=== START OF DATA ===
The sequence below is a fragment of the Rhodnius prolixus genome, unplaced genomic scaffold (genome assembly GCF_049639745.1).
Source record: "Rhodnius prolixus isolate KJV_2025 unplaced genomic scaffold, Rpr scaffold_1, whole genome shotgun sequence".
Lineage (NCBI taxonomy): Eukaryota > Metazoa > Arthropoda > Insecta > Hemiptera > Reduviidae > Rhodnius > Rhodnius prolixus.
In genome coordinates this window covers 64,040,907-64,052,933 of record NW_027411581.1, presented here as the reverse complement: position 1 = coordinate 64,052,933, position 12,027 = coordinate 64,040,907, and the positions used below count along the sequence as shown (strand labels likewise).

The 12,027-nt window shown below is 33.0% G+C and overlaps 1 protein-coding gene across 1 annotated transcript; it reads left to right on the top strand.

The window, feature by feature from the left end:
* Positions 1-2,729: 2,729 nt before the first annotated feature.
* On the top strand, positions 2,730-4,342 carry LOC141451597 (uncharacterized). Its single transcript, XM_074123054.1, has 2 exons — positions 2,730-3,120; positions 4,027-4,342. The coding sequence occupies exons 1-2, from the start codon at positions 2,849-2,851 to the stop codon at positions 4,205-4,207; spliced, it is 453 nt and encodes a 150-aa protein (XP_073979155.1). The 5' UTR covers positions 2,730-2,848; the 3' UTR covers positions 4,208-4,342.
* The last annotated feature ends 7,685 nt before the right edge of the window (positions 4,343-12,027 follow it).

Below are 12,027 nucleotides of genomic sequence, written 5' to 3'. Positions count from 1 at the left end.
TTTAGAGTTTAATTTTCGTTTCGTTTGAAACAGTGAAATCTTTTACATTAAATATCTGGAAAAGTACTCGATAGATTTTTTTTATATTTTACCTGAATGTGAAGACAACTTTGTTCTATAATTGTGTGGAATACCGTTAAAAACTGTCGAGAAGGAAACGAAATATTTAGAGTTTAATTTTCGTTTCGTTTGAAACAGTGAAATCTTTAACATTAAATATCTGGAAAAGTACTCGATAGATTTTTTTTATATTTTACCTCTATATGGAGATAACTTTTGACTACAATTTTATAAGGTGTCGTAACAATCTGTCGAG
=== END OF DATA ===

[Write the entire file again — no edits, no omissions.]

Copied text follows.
The sequence below is a fragment of the Rhodnius prolixus genome, unplaced genomic scaffold (genome assembly GCF_049639745.1).
Source record: "Rhodnius prolixus isolate KJV_2025 unplaced genomic scaffold, Rpr scaffold_1, whole genome shotgun sequence".
Lineage (NCBI taxonomy): Eukaryota > Metazoa > Arthropoda > Insecta > Hemiptera > Reduviidae > Rhodnius > Rhodnius prolixus.
In genome coordinates this window covers 64,040,907-64,052,933 of record NW_027411581.1, presented here as the reverse complement: position 1 = coordinate 64,052,933, position 12,027 = coordinate 64,040,907, and the positions used below count along the sequence as shown (strand labels likewise).

The 12,027-nt window shown below is 33.0% G+C and overlaps 1 protein-coding gene across 1 annotated transcript; it reads left to right on the top strand.

The window, feature by feature from the left end:
* Positions 1-2,729: 2,729 nt before the first annotated feature.
* On the top strand, positions 2,730-4,342 carry LOC141451597 (uncharacterized). Its single transcript, XM_074123054.1, has 2 exons — positions 2,730-3,120; positions 4,027-4,342. The coding sequence occupies exons 1-2, from the start codon at positions 2,849-2,851 to the stop codon at positions 4,205-4,207; spliced, it is 453 nt and encodes a 150-aa protein (XP_073979155.1). The 5' UTR covers positions 2,730-2,848; the 3' UTR covers positions 4,208-4,342.
* The last annotated feature ends 7,685 nt before the right edge of the window (positions 4,343-12,027 follow it).

Below are 12,027 nucleotides of genomic sequence, written 5' to 3'. Positions count from 1 at the left end.
TTTAGAGTTTAATTTTCGTTTCGTTTGAAACAGTGAAATCTTTTACATTAAATATCTGGAAAAGTACTCGATAGATTTTTTTTATATTTTACCTGAATGTGAAGACAACTTTGTTCTATAATTGTGTGGAATACCGTTAAAAACTGTCGAGAAGGAAACGAAATATTTAGAGTTTAATTTTCGTTTCGTTTGAAACAGTGAAATCTTTAACATTAAATATCTGGAAAAGTACTCGATAGATTTTTTTTATATTTTACCTCTATATGGAGATAACTTTTGACTACAATTTTATAAGGTGTCGTAACAATCTGTCGAG